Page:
Be a good steward of your time.
From The 7 Most Important Questions You’ll Ever Answer by Daniel Henderson with P.C. Roberts.
When it comes to getting a grip on time, it seems that the harder we work, the “behinder” we get. This sense of urgency creates time pressure and time stress. If we would define time as “the habitual expenditure of the stewardship of life,” we might take better care of how we spend our minutes, hours, and days. All of it is God’s time. Ten ways to take control of your time:
Realization. Life is a brief appearance. Realize how little time you really have and how quickly it will run through your fingers like sand.
Preparation. Take time to plan. Think for a few minutes in the morning, before rushing aimlessly out the door. Ten minutes spent in planning will save at least an hour during the day. That’s good stewardship.
Standardization. They say you can tell how disorganized someone is by how many different sizes and types of paper they use to write things down. Try to standardize your time-tracking and life-planning tools.
Delegation. In a commitment to mutual effectiveness and growth, share the load with others. As you are ready to do your task, ask, “Is there anyone who can accomplish this as well as, or better than, I can?” Usually we think we don’t have time to delegate. In reality, you don’t have time to do otherwise. If you think you can do it quicker or better, you may be right, but not in the long run. Besides, how will others learn unless you give them an opportunity.
Communication. Time-management is a team effort. Remember that you are interdependent with others in what you do with your time. Ask for feedback from co-workers or family.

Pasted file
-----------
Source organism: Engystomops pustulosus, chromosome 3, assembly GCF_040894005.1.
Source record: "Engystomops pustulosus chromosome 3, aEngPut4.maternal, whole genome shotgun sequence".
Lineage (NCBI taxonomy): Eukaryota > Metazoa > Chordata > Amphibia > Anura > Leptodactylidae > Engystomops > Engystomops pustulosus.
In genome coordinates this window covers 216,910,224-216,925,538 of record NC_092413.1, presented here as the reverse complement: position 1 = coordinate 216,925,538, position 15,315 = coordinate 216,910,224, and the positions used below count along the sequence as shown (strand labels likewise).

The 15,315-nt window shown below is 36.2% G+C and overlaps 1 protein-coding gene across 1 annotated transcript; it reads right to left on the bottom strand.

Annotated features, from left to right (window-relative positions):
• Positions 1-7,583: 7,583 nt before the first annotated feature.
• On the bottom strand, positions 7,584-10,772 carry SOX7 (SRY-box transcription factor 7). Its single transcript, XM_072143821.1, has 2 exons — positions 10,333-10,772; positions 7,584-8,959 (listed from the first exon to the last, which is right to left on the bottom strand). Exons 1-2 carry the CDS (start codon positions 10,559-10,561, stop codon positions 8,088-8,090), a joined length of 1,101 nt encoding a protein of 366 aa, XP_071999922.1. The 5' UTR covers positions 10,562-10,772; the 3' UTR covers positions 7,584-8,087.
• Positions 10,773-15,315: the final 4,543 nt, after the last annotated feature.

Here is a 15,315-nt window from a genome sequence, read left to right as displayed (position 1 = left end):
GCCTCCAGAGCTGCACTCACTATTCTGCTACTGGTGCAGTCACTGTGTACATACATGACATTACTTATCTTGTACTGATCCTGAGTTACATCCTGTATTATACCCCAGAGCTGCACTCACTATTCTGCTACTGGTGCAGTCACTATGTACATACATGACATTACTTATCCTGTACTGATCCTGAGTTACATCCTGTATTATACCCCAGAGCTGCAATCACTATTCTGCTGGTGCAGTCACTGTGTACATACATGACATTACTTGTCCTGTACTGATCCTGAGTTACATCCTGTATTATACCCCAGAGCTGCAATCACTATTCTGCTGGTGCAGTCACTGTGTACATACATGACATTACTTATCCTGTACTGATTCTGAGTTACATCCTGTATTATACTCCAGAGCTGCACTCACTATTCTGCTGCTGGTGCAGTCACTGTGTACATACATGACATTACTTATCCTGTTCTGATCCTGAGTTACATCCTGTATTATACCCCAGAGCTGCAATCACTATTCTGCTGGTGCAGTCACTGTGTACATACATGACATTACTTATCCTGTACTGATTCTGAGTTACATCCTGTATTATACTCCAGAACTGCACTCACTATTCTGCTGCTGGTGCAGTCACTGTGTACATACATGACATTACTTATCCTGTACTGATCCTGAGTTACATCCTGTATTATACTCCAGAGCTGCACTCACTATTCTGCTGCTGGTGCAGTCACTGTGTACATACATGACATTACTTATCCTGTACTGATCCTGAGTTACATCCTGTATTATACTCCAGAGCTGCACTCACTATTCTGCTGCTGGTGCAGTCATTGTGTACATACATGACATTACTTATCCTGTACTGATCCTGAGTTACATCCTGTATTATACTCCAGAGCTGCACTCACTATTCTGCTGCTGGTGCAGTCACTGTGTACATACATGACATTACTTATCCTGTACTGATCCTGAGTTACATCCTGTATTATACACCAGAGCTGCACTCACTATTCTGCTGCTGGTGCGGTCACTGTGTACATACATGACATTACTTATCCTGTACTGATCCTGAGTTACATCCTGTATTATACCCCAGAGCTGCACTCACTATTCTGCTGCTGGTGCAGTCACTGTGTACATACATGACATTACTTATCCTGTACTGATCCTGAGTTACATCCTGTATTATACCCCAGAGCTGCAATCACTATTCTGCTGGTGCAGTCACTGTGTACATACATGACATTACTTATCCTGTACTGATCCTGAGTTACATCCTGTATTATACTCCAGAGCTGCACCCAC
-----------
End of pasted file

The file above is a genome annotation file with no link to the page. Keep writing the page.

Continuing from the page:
Evaluation. Periodically, it is important to look back as well as ahead. While tedious, track how you have spent a day. Once you’ve done that a few times, make a serious investigation of how your activities matched your plans and accomplished your goals.
Elimination. You can’t add important obligations without removing the less important items. Eliminating time commitments is not always easy or popular. It is essential. Goals, priorities, values, purpose, identity, and theology will guide you in what to eliminate.
Adaptation. Become flexible. You need to be sensitive to God’s leading in executing your well-laid plans. There are no such things as interruptions in a God-planned life.
Integration. Take time each day to review your “foundation for living.” Make sure that you are investing your time in eternity as you accomplish your daily tasks.
Eternization. This means “To make something eternal.” Ask yourself, “What can I do in this minute or hour that will matter in eternity?” Take the advice of Jonathan Edwards who said, “I will never do anything which I should be afraid to do if it were the last hour of my life.” (End of article.)